After analyzing light coming from distant quasars, some researchers have asked a physical constant a blunt question: Are you really constant at all? And since the "fine structure constant" that they're interrogating is important for how physicists understand things like electrons' behavior in atoms and fusion in stars, other physicists are asking their own question: Are your measurements correct? The paper, which appeared last month in arXiv, argues that the constant might vary depending on location. This controversial claim is a new twist on a previous controversial claim--made over the past decade by some of the same physicists--which said that the constant varied with time.
Craig Hogan of the University of Chicago and the Fermi National Accelerator Laboratory in Batavia, Ill., acknowledges that “it’s a competent team and a thorough analysis.” But because the work has such profound implications for physics and requires such a high level of precision measurements, “it needs more proof before we’ll believe it.” [Science News]
Because the constant determines how atoms absorb light, researchers looked at how distant gas clouds in space appeared to absorb the quasars' light. The light they get from these far away clouds has traveled for billions of years to reach them and therefore is a means to look into the universe's past. Some of the same researchers previously argued, using observations from the Keck telescope in Hawaii, that the constant was smaller when the universe was younger. Now, measurements from a different telescope seem to say it was larger in the past.
Today, John Webb at the University of South Wales, one of the leading proponents of the varying constant idea, and a few [colleagues] say they have new evidence from the Very Large Telescope in Chile that the fine structure constant was different when the universe was younger. But get this. While data from the Keck telescope indicate the fine structure constant was once smaller, the data from the Very Large Telescope indicates the opposite, that the fine structure constant was once larger. [Technology Review]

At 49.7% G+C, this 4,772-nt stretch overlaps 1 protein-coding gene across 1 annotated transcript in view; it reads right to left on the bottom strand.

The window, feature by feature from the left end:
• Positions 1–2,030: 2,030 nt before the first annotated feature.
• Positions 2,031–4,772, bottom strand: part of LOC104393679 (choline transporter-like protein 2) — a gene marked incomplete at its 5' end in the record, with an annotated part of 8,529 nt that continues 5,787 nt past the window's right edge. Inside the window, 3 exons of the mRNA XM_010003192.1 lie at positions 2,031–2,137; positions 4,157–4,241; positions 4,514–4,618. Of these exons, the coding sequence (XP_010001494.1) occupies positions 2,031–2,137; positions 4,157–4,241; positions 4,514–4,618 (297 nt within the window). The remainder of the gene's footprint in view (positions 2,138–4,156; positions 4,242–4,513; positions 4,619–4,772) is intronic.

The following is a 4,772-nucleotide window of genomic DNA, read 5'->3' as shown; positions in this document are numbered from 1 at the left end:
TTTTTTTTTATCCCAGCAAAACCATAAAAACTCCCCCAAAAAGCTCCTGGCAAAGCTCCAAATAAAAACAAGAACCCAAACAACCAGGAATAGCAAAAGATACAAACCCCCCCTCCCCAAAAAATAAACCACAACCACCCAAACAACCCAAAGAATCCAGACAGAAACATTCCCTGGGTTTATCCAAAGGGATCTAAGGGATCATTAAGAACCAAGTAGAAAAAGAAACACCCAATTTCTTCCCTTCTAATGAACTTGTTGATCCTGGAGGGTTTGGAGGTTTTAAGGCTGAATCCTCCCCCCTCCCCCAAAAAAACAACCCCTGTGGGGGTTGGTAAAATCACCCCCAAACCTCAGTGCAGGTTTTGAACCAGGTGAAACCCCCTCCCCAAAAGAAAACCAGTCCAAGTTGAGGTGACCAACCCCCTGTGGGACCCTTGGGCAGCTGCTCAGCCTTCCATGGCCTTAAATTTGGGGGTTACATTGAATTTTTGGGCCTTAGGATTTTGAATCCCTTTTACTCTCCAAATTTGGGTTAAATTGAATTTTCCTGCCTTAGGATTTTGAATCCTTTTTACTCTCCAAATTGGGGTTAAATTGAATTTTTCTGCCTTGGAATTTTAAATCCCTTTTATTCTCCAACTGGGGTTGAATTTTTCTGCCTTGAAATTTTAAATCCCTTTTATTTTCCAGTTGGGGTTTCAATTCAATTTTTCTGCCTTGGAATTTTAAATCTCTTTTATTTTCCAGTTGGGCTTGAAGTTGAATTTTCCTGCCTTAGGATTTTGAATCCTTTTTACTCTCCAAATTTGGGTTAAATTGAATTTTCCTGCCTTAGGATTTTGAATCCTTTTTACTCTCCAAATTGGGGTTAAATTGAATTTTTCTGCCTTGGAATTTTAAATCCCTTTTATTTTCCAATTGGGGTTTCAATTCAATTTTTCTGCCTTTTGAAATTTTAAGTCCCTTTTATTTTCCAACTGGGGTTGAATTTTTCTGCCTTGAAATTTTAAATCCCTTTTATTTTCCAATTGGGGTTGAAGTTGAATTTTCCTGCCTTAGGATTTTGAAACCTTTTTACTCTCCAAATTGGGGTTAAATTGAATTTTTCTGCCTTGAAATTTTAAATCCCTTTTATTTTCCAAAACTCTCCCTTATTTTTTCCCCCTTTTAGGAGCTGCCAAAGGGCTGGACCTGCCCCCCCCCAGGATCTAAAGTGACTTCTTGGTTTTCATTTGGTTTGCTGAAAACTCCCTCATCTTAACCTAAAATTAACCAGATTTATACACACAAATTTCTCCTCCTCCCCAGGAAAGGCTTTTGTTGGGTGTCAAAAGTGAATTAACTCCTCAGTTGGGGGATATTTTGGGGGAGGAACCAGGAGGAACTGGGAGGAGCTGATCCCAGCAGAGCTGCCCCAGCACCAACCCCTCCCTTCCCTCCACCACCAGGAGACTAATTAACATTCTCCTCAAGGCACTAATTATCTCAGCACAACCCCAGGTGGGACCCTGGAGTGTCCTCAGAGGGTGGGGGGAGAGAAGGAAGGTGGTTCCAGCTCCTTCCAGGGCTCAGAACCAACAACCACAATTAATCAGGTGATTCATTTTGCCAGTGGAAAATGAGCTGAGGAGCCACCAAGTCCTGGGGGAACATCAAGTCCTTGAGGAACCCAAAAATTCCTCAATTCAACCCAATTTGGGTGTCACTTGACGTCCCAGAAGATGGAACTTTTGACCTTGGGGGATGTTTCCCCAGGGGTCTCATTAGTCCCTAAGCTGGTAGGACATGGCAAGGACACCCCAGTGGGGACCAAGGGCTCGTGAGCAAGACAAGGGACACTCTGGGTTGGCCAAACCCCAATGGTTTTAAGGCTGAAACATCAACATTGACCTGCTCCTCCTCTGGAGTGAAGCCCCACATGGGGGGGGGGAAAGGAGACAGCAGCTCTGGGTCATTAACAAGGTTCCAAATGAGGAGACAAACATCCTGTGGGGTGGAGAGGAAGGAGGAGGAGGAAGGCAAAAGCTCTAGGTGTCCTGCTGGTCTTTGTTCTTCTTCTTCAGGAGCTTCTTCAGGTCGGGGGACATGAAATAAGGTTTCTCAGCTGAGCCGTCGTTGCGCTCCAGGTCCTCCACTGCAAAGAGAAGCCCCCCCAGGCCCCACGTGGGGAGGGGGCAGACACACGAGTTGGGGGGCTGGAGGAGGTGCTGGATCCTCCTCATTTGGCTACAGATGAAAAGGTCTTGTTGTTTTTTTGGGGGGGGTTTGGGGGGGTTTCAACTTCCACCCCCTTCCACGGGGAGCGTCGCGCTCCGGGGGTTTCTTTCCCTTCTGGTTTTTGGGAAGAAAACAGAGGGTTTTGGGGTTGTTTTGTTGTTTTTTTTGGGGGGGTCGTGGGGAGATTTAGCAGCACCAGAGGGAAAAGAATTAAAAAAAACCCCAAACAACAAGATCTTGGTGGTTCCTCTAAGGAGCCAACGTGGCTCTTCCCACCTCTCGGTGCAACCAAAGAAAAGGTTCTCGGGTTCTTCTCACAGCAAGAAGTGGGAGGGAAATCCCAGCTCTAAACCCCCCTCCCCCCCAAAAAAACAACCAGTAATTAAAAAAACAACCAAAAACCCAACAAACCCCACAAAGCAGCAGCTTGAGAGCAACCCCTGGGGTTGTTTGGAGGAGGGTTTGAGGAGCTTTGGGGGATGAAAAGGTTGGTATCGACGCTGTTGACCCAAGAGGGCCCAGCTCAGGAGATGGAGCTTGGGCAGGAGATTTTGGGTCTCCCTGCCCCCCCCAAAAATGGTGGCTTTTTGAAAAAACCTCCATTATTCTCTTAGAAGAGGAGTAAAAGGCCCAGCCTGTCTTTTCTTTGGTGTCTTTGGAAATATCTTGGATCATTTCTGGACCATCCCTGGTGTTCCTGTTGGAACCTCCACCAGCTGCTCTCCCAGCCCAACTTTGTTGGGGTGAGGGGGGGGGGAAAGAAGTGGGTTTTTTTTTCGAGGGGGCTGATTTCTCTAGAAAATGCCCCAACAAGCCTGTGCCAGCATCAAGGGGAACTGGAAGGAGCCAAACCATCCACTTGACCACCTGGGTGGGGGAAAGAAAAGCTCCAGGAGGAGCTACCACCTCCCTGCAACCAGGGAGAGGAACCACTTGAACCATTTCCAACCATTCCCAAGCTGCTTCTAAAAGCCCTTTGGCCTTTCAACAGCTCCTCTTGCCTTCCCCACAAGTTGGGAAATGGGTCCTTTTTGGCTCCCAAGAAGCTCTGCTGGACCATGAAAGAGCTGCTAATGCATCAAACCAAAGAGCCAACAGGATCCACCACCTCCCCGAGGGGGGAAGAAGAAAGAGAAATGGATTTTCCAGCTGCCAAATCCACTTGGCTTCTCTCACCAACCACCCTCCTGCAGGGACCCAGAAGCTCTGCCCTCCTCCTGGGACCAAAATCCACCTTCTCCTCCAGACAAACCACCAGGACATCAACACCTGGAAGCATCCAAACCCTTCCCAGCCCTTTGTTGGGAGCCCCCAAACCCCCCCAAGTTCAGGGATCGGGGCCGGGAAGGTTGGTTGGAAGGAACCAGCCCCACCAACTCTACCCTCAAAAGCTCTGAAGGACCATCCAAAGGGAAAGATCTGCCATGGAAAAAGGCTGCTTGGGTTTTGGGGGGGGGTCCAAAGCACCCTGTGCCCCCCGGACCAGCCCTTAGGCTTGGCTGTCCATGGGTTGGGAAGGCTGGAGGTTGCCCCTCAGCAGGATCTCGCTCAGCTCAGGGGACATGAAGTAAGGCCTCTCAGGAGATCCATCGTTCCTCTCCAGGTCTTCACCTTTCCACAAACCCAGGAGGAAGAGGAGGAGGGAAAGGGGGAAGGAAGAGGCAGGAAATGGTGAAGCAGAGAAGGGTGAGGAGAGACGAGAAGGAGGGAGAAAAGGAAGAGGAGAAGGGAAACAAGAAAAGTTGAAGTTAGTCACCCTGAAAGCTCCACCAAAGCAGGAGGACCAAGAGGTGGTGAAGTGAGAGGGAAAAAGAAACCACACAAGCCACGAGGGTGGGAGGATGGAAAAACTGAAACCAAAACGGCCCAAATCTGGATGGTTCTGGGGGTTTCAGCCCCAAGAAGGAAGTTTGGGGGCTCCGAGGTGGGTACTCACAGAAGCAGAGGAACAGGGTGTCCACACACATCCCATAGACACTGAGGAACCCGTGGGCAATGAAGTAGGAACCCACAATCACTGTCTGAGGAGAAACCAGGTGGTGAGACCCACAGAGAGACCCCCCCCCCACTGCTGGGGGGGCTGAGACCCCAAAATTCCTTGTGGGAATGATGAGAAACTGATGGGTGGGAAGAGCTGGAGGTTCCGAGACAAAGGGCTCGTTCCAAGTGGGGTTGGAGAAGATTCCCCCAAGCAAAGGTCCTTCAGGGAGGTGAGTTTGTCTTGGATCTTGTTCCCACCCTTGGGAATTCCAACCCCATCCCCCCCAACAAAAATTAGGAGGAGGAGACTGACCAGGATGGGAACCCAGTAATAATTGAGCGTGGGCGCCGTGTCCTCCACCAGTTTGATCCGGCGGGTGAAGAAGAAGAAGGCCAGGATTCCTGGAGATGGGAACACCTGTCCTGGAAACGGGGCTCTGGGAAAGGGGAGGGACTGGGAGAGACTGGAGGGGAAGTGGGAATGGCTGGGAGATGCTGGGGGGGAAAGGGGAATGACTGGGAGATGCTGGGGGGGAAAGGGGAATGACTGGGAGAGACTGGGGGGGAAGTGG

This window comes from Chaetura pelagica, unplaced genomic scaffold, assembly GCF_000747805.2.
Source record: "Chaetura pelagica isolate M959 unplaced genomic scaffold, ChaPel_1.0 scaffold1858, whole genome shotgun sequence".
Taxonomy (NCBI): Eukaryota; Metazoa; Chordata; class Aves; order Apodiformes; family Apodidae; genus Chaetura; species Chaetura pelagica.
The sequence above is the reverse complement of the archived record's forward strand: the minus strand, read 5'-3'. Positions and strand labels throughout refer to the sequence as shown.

Now for the twist. Since the Keck observations measured light in the Northern Hemisphere while the Very Large Telescope measures light from the Southern, the two results together suggest that the constant varies with location. The difference is small, the researchers note, and apparently only varied during the first several billion years of the universe's life. Still, Paul Davies of Arizona State University says that if correct the find could mean questions for other fundamentals.
If the fine-structure constant really does vary in both space and time, says Davies, it’s an obvious extension that other presumed constants of nature--such as the gravitational constant that determines the strength of the gravitational force--might vary in a similar lopsided manner. “If we can accept a varying fine-structure constant, then all bets are off.” [Science News]
Despite the constant's importance and the fact that changing the rules of physics would be a mite confusing for everybody, coauthor Michael Murphy of Swinburne University in Australia declares that it's his job to test assumptions:
[Murphy] understands the caution. But he says the evidence for changing constants is piling up. "We just report what we find, and no one has been able to explain away these results in a decade of trying," Murphy told New Scientist. "The fundamental constants being constant is an assumption. We're here to test physics, not to assume it." [New Scientist]
Related content: 80beats: Far-Off Quasar Could Be the Spark That Ignites a Galaxy 80beats: Researchers Spot an Ancient Starburst from the Universe’s Dark Ages 80beats: How to Create a Black Hole on a Lab Bench 80beats: We Knew That Black Holes Were Massive. Now Double That. DISCOVER: Quasars Say Earth is 1/2 a Pinkie Smaller
Image credit: NASA/ESA/ESO/Wolfram Freudling et al. (STECF)